Calcaneal fracture fixation : Internal fixation of sustentaculum tali fracture (Acutrak screws)

Calcaneal fracture fixation: Extended lateral approach and locking plate fixation

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 - See:
- Calcaneal Frx in Children
- Fatigue Fractures of the Calcaneus
- Fractures of the Anterior Process
      - Sub-Talar Joint
- Sustentaculuum Tali Fractures

- Discussion:

- typically results from fall from height (see mechanism)
- 2 types of frx may occur: extra-articular and intra-articular:

- intra-articular fracture:
- secondary frx line;
- primary frx line:

- most of these involve the posterior facet (but can involve anterior and middle facets);
- sustentacular fragment (constant fragment)
- anteromedial (sustentacular) frag is rarely comminuted but varies in size;
- it remains attached to the talus by strong deltoid ligament and by the interosseous ligament lies in the interosseous sulcus
between the posterior and middle facets;
- Displacement of the Sustentacular Fragment in Intra-Articular Calcaneal Fractures
- tuberosity fragment (posterolateral fragment)
- displaces superiorly & laterally resulting in incongruity of posterior facet and widening & shortening of heel;
- further axial loading may fracture tuberosity fragment creating a supero-lateral fragment of posterior facet;
- thalamic fragment: depressed portion of the posterior facet;

- misc characteristics:
- anteriorly frx may exit laterally, usually at angle of Gissane, but it can also involve the calcaneocuboid joint;
- heel becomes shortened and widened;
- tuberosity fragment tilts into varus and is pulled proximally by the Achilles tendon;
- displaced supero-lateral fragment can impinge upon peroneal tendons;
- lateral wall becomes comminuted;
- frx extends thru posterior facet which becomes incongruous;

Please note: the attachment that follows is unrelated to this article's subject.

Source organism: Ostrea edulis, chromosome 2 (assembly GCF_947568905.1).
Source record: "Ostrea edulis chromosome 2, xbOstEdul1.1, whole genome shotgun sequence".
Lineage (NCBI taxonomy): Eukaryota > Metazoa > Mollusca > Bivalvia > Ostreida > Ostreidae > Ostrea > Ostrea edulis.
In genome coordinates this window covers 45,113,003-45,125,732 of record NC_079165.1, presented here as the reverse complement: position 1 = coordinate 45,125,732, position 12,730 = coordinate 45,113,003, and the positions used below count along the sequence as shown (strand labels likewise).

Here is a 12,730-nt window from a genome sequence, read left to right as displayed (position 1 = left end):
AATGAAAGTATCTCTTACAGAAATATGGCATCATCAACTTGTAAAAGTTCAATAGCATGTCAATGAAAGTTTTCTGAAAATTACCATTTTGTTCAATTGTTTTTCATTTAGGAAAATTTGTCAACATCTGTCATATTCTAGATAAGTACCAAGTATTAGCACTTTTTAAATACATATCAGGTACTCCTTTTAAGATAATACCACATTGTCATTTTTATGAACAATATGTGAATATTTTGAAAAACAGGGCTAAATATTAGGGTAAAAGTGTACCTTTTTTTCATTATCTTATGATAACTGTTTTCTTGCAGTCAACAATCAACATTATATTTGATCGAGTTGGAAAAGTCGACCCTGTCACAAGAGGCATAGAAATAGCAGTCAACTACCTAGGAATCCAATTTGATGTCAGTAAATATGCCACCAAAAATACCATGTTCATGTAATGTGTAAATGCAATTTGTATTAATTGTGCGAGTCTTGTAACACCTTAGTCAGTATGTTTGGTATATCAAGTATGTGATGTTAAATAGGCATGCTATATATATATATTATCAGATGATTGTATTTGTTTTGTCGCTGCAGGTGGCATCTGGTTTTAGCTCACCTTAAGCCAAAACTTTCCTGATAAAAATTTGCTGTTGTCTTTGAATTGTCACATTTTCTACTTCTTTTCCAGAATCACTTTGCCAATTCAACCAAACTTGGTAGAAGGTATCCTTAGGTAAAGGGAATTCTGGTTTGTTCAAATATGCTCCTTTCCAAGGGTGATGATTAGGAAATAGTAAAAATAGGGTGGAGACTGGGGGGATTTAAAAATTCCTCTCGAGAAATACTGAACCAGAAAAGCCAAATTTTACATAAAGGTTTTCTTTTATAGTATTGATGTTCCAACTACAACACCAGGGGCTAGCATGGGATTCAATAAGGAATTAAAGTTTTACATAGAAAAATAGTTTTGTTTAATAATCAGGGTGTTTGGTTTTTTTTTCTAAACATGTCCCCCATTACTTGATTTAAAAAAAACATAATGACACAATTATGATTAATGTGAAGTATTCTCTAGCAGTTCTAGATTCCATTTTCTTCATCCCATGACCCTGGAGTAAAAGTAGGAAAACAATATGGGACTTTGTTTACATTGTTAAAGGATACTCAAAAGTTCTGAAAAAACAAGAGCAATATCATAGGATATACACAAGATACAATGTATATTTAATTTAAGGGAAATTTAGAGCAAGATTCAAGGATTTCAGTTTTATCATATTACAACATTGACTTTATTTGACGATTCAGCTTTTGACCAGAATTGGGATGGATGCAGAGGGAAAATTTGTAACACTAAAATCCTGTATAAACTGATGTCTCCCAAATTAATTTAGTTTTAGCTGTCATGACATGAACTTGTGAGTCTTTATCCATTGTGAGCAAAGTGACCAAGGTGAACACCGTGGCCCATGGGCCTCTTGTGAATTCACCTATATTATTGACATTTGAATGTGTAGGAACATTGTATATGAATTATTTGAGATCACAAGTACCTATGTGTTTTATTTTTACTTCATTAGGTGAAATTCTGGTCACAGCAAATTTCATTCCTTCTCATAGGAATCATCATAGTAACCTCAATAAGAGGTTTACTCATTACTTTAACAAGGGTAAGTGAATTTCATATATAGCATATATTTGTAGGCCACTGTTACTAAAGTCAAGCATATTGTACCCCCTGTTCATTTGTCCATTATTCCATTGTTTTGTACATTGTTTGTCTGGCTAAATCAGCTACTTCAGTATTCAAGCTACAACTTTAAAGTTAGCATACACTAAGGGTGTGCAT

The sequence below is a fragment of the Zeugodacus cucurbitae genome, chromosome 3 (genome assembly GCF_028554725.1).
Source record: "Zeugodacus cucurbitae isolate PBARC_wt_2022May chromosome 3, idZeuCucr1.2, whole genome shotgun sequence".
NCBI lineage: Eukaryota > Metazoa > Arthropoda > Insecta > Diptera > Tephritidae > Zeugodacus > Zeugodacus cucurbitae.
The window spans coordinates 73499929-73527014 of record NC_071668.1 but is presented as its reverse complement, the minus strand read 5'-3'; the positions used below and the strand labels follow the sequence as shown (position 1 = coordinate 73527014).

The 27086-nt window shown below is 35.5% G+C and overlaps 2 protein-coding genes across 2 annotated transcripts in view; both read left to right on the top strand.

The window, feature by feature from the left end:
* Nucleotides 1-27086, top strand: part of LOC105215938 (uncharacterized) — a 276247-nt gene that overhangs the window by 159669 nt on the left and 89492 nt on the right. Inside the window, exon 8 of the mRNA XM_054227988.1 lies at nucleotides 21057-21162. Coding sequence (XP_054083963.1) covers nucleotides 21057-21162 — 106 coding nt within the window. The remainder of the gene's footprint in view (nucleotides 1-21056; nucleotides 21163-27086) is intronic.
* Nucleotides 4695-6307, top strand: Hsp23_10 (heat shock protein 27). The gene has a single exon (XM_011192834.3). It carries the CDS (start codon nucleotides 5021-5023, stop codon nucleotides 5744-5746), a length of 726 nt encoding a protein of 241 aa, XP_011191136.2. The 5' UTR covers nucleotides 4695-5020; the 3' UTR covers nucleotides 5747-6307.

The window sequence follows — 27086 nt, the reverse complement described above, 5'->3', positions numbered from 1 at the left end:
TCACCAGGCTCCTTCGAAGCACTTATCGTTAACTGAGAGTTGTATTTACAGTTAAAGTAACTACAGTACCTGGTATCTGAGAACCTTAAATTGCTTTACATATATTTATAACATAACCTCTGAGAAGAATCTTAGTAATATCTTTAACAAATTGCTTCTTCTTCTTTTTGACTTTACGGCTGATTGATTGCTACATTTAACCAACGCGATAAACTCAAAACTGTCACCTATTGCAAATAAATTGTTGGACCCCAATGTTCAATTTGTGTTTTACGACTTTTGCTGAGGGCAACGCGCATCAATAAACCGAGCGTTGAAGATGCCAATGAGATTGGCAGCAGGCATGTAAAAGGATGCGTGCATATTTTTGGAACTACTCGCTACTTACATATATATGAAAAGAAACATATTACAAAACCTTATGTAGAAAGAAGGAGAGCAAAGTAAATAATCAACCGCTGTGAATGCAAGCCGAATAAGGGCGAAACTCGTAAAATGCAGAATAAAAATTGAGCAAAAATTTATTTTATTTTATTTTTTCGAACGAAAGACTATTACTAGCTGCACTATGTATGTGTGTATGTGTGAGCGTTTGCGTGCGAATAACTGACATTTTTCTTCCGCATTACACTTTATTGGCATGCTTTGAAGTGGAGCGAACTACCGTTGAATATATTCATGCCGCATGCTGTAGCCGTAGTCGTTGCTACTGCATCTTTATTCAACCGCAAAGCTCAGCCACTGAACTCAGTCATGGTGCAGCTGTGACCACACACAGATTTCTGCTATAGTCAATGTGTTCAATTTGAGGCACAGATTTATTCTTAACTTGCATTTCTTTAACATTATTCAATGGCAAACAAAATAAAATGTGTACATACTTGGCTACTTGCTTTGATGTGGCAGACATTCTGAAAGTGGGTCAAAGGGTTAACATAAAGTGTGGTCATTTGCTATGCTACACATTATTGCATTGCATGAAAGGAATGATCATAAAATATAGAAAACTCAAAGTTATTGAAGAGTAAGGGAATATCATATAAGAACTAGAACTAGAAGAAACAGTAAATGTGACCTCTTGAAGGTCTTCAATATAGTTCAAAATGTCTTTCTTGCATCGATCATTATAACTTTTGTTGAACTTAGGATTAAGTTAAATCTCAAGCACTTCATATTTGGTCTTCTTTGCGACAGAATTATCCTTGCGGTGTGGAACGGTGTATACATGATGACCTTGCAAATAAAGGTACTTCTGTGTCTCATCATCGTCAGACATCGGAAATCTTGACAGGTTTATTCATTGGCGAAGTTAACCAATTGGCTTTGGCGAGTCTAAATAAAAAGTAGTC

- talus become dorsiflexed;

- fracture classification:
- Sander's Classification:
- Rowe: types 1-5 (types 4-5 intra-articular)
- Essex Lopresti:
- extra-articular
- intra-articular
- tongue fracture
- joint depression calcaneal fracture

- associated injuries:
- frx of contra-lateral foot;
- spinal compression frx;
- soft tissue injury:
- compartment syndrome deep central compartment is involved most often in calcaneal frx;
- more common with severe comminuted fractures.
- frx blisters:

- references:
- The management of soft-tissue problems associated with calcaneal fractures.
- Compartment syndrome of the foot after intraarticular calcaneal fracture.
- Open Fractures of the Calcaneus: Soft-Tissue Injury Determines Outcome.
- Open calcaneal fractures: results of operative treatment.
- Wound healing complications in closed and open calcaneal fractures.

- Radiographic Evaluation:

- Treatment Options:
- Non operative treatment:
- contraindications to open reduction:
- smoking patient who is unwilling to immediately quit smoking;
- vasculopath:
- with advanced age, diabetes, or questionable vascular exam, order non invasive vascular studies;
- most crucial measurement is degree of continuity of posterior facet, which is best determined by CT scan;
- all frx are initially treated by strict bed rest, elevation, until acute swelling has subsided;
- nondisplaced frx w/ mild or moderate decrease in Bohler's < are initially treated by early mobilization, avoidance of wt bearing for 6 weeks;
- early mobilization with protection from wt bearing is maintained until frx union occurs;
- historical treatment has included closed reduction (Bohler) w/ distraction and medial lateral compression;
- may need to be supplemented by orthotic support with a custom-molded insole, rocker-bottom shoe, or ankle-foot orthosis;
- when nonoperative treatment fails, consider sub-talar arthrodesis is often indicated;
- references:
- Intra-articular fractures of the calcaneum treated operatively or conservatively. A prospective study.
- Intraarticular calcaneal fractures. Results of closed treatment.